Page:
Tanya E. Clement
University of Texas at Austin
This course is a hands-on introduction to the burgeoning field of digital humanities. Libraries and archives hold the majority of primary resources from which many disciplines in the humanities draw. As a result, librarians, archivists, and other information professionals have increasingly become the custodians for these artifacts. As collaborations between scholars and libraries increase, these information professionals are the purveyors for the born digital scholarship that result. This course will include learning to evaluate digital humanities projects, project-based exercises in creating a digital humanities resource, and an intimate look at the infrastructural, institutional, and political issues involved in creating digital resources in the humanities. As we look at the concepts, methods, and theories of digital humanities through the perspective of practice, we will consider how computational methods are being used to further humanities research and teaching. In particular, we will concentrate on the conceptual aspects of digitization and representation by determining possible purposes and audiences for the resource, describing and organizing it, and planning how to present those resources based on user needs. While the ideas we engage and the skills we will learn should be applicable to any digital humanities project, we will focus in this course on creating a specific collection that will be available online.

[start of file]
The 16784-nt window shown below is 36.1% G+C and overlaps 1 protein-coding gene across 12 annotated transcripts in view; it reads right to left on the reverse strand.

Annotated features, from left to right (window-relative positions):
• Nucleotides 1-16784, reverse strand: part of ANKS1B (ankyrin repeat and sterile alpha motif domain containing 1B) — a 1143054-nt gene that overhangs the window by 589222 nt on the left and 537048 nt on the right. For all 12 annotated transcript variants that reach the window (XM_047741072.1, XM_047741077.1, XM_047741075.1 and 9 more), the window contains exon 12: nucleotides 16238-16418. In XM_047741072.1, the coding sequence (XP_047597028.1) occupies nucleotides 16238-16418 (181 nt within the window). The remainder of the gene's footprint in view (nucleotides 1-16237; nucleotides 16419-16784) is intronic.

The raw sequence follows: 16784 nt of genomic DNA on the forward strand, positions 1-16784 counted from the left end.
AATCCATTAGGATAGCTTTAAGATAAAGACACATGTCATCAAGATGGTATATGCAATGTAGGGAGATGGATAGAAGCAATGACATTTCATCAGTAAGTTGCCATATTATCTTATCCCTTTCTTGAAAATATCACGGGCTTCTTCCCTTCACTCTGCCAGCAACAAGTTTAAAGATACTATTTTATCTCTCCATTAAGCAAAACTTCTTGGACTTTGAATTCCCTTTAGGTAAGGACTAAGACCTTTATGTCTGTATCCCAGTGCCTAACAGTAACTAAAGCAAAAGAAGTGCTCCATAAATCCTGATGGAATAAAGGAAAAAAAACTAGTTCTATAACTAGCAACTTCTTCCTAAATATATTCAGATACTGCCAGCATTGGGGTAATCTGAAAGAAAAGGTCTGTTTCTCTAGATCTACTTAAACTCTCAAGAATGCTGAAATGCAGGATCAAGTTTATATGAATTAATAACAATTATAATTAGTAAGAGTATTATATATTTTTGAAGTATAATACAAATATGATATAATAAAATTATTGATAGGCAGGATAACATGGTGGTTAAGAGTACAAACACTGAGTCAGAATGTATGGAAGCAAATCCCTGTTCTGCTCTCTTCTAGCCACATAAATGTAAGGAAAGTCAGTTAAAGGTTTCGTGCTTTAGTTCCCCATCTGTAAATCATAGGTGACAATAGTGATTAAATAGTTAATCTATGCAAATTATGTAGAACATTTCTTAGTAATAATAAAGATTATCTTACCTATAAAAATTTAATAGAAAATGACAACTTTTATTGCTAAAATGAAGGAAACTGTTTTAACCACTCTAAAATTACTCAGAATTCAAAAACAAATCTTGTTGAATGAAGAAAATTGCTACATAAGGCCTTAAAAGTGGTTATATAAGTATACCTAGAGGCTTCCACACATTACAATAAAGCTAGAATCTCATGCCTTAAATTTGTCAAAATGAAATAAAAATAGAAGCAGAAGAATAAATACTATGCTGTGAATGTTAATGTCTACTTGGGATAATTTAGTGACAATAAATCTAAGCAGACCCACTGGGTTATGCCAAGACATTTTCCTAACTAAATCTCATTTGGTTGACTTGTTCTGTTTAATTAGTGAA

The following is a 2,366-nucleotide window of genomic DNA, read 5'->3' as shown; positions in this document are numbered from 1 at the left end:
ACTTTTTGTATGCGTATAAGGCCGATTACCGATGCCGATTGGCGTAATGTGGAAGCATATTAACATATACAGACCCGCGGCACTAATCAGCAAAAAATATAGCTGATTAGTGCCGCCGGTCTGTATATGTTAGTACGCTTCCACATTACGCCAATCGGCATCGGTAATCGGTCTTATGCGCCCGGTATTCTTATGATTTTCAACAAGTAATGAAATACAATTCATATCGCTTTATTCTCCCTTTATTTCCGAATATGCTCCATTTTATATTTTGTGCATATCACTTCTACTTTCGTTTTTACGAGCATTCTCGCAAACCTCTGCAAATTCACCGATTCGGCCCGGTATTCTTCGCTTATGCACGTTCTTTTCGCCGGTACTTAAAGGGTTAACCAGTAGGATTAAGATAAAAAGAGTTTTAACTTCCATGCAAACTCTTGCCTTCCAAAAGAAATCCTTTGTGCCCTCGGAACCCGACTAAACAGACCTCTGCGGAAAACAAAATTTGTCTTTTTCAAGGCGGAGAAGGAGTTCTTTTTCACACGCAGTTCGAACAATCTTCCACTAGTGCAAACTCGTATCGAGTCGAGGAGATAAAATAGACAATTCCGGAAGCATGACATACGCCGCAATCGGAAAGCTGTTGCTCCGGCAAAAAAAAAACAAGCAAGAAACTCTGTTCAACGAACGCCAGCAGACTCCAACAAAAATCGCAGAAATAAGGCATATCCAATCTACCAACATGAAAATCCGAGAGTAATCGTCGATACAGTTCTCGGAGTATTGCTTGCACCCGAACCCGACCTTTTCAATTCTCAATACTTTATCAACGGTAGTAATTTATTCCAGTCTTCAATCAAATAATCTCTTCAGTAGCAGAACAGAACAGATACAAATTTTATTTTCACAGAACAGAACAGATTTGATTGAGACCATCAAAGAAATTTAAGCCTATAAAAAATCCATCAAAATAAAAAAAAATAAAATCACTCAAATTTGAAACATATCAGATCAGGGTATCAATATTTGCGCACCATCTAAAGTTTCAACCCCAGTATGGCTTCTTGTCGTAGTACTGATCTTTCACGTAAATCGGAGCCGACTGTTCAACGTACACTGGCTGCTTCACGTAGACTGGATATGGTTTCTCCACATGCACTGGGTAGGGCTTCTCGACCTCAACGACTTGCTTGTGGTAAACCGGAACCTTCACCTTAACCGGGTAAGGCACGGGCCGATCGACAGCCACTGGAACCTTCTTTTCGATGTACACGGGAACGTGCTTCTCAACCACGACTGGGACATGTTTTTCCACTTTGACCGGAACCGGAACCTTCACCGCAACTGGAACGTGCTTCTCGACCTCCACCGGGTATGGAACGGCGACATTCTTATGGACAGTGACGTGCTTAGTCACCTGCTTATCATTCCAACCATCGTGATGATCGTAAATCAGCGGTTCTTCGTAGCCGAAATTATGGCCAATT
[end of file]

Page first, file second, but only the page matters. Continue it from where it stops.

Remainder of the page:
Burdick, A. 2012. Digital_Humanities.